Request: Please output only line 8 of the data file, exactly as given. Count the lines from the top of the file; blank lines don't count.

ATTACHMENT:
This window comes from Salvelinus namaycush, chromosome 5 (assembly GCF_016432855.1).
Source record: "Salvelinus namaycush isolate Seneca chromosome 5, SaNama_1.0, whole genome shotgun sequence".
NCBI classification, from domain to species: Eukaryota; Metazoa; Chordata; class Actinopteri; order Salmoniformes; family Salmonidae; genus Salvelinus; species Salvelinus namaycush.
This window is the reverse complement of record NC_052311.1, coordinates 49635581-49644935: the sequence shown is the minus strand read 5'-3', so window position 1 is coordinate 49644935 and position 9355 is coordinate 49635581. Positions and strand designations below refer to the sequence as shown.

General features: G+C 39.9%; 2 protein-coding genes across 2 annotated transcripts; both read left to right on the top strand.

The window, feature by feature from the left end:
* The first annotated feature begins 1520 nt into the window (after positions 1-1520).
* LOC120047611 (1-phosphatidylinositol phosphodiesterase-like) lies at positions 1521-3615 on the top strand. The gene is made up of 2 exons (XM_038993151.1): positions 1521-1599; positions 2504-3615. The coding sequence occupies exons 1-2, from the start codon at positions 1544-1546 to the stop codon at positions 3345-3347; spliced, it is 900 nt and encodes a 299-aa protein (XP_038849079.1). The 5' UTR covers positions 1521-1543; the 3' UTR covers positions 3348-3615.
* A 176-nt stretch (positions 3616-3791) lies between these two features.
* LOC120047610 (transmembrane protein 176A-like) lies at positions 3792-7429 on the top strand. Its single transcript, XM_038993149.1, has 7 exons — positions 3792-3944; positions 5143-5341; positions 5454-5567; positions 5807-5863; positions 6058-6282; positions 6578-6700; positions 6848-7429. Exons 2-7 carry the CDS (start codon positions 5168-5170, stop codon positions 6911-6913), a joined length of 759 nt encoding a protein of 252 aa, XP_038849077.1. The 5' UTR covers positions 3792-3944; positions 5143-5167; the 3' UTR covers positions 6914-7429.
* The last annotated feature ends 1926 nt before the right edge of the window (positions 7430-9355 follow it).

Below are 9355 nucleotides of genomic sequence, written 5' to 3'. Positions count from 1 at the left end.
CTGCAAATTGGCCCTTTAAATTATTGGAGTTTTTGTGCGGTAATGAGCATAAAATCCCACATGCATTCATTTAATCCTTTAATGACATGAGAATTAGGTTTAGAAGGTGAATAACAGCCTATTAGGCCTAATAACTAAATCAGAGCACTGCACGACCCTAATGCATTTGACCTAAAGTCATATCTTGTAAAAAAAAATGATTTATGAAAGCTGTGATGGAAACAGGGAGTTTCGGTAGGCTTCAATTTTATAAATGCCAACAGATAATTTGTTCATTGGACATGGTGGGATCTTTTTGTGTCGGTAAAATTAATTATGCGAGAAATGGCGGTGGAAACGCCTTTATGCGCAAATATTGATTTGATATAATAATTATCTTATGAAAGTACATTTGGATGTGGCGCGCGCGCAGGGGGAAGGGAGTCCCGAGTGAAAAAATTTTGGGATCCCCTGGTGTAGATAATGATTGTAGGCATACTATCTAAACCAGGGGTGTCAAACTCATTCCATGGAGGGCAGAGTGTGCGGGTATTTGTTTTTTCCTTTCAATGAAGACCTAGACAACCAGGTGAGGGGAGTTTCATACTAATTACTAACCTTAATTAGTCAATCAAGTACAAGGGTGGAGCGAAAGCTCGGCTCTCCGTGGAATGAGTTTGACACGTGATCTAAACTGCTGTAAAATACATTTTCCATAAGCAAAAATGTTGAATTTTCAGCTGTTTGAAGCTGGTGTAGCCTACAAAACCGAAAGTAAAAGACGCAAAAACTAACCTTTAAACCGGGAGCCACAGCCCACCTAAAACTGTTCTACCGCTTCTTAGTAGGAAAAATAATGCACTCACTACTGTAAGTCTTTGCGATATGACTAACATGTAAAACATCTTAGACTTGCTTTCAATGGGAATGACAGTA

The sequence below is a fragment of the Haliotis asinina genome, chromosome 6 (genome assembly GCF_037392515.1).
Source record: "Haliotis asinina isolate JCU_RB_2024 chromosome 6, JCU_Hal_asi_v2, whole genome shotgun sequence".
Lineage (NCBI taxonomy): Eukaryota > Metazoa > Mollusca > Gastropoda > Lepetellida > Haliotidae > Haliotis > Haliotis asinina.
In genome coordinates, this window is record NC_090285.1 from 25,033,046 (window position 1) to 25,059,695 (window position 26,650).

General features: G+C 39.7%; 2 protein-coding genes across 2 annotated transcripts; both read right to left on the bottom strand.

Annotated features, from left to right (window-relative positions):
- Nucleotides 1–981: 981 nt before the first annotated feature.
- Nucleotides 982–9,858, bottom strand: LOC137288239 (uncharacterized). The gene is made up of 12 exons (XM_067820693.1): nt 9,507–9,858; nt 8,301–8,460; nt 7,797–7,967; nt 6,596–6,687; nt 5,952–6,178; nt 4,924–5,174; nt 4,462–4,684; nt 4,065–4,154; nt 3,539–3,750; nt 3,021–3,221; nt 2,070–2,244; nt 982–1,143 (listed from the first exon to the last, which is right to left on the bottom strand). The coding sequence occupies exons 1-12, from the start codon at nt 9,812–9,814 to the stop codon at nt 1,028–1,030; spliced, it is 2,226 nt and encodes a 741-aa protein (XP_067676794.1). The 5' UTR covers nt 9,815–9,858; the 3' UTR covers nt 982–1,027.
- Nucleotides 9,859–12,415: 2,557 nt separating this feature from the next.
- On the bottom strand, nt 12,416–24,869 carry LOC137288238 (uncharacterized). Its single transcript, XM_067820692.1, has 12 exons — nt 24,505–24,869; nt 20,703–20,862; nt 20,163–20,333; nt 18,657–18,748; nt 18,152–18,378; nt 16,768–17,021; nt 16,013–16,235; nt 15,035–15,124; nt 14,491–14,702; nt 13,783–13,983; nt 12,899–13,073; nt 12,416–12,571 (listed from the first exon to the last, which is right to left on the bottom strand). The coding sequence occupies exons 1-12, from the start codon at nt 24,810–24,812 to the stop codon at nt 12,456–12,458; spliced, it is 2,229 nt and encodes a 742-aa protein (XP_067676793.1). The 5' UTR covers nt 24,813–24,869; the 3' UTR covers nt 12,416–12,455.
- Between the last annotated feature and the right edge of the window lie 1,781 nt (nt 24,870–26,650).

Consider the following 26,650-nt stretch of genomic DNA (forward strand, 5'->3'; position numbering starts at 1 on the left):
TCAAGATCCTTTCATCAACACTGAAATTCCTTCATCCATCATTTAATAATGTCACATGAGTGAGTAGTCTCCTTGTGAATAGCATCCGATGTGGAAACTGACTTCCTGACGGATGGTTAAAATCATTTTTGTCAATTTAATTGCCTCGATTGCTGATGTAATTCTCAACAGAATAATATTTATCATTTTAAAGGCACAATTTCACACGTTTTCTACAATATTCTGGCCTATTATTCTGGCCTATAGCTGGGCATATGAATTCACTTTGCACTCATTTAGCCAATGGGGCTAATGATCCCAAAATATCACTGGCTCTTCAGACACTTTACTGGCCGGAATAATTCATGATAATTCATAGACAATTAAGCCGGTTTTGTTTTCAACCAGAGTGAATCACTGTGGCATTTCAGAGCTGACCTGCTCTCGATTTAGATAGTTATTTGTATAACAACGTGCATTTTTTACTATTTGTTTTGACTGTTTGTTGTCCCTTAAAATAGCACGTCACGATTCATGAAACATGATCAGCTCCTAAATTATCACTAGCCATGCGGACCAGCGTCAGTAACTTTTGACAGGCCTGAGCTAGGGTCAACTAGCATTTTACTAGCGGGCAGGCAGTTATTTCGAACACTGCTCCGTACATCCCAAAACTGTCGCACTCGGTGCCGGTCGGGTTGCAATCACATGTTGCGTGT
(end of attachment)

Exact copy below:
* LOC120047611 (1-phosphatidylinositol phosphodiesterase-like) lies at positions 1521-3615 on the top strand. The gene is made up of 2 exons (XM_038993151.1): positions 1521-1599; positions 2504-3615. The coding sequence occupies exons 1-2, from the start codon at positions 1544-1546 to the stop codon at positions 3345-3347; spliced, it is 900 nt and encodes a 299-aa protein (XP_038849079.1). The 5' UTR covers positions 1521-1543; the 3' UTR covers positions 3348-3615.